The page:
I had a conversation with my brother eight years ago that I've been pondering ever since that might be appropriate here with the draft next week. Why eight years ago? That was the summer of 2004, when I was able to attend roughly twenty Fresno Grizzlies games in about a two month span. It was a glorious summer where I got paid to watch and keep score at baseball games. Everyone's dream, right?

As the Giants' triple-A club, the Grizzlies hosted plenty of top tier and not-quite-so-top-tier talent. The names I remember most from that season are Chris Burke, Xavier Nady, Todd Linden, and a slew of other Giants prospects that never quite made it, but the conversation I've been thinking about for eight years was about then-Sacramento River Cat Nick Swisher.

My brother, who had read Moneyball, was excited to hear about Swisher—you know, in the "amateur scouting report" kind of way. I can't say how the conversation reached this point, but I remember saying something along the lines of: "Maybe he'll never be a superstar or anything, but I bet he ends up having a nice productive career. Something along the lines of Ryan Klesko, maybe. Which, when you think about it, isn't all that bad of a return on a first round draft pick."

Klesko, a fifth-round draft pick, played in parts of sixteen seasons, but really only played in anything close to a full season thirteen times. In his career, he hit 278 home runs, slugged an even .500, and accumulated 23.4 WARP. It's a career Klesko can be proud of. Now in his ninth season, Swisher is set to pass Klesko on the WARP charts, having already accumulated 23.0 WARP for the A's, White Sox, and Yankees. That might mean my prediction was a bit off, but the question it raised is still worth debating.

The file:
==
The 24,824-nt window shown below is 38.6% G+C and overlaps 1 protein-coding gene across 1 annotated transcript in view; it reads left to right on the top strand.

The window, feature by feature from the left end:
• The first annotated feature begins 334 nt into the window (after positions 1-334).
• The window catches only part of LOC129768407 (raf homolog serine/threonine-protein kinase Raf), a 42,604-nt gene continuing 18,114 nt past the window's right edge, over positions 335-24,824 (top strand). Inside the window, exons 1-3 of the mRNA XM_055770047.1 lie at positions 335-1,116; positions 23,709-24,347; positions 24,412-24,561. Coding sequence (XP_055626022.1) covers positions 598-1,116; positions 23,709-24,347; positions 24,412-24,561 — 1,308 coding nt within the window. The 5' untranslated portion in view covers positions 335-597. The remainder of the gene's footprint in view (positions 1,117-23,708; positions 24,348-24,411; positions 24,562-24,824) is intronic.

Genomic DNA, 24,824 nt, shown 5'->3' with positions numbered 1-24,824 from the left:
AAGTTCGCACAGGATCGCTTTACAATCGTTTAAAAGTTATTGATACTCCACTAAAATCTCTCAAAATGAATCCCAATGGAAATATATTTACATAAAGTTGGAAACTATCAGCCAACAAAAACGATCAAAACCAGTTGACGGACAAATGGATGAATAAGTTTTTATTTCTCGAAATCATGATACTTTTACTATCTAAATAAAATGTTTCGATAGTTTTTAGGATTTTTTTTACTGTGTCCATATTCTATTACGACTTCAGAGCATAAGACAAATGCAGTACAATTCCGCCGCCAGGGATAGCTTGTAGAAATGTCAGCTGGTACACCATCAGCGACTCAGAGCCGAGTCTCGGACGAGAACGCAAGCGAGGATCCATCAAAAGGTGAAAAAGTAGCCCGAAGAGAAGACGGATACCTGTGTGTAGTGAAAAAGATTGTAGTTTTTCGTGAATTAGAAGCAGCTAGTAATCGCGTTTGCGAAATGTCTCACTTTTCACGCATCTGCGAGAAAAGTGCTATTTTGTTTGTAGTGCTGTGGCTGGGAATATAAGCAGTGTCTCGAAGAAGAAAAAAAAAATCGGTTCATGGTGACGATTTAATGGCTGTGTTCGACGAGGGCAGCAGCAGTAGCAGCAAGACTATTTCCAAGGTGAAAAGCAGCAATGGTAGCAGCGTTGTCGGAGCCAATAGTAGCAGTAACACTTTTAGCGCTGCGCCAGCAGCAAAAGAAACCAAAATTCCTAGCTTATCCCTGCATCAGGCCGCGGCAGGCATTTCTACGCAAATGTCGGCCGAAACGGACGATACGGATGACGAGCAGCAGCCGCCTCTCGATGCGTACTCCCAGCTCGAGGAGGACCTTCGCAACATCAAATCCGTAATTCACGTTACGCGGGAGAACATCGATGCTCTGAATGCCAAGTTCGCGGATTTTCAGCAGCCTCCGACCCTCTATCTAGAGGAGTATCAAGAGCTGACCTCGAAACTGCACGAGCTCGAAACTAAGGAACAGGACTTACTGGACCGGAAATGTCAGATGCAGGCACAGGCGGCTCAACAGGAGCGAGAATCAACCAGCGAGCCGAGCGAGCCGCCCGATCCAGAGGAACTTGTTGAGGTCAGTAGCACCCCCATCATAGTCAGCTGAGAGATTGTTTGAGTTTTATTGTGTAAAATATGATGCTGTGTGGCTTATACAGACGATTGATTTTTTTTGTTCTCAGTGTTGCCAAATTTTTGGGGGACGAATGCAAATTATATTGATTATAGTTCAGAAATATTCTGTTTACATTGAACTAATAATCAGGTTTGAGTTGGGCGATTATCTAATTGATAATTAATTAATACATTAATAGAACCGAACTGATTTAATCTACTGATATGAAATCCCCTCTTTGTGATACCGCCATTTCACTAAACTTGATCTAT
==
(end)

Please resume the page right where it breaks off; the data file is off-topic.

If your favorite team could guarantee a specific return on their first round pick every year with the caveat that the return would never be higher than that level, where would that level have to be in order for you to be happy? Basically, if you could guarantee that your favorite team would get a Ryan Klesko career out of their first round draft pick every single year – no better, no worse – would that be enough to forego the potential of drafting, say, an Alex Rodriguez or Bryce Harper? Remember, it would also mean that you would never have to worry about the team drafting a Matt Bush or Brien Taylor either. And if Klesko is too high of a bar to set, where should it be? Mark Ellis? Mark Kotsay? Or is it higher? Would you require a Mike Mussina or Roy Halladay every year to make that deal? Somewhere in between, like Barry Zito or Bobby Abreu?